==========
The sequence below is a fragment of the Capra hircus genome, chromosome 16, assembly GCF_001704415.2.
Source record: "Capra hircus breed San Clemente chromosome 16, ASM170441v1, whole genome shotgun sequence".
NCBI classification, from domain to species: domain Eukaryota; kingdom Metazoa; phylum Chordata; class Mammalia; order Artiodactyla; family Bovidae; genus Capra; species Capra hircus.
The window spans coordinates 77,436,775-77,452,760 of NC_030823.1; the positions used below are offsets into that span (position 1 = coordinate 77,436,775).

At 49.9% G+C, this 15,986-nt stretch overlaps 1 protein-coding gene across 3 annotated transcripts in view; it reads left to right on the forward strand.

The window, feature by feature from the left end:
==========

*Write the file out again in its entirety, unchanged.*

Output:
The sequence below is a fragment of the Capra hircus genome, chromosome 16, assembly GCF_001704415.2.
Source record: "Capra hircus breed San Clemente chromosome 16, ASM170441v1, whole genome shotgun sequence".
NCBI classification, from domain to species: domain Eukaryota; kingdom Metazoa; phylum Chordata; class Mammalia; order Artiodactyla; family Bovidae; genus Capra; species Capra hircus.
The window spans coordinates 77,436,775-77,452,760 of NC_030823.1; the positions used below are offsets into that span (position 1 = coordinate 77,436,775).

At 49.9% G+C, this 15,986-nt stretch overlaps 1 protein-coding gene across 3 annotated transcripts in view; it reads left to right on the forward strand.

The window, feature by feature from the left end: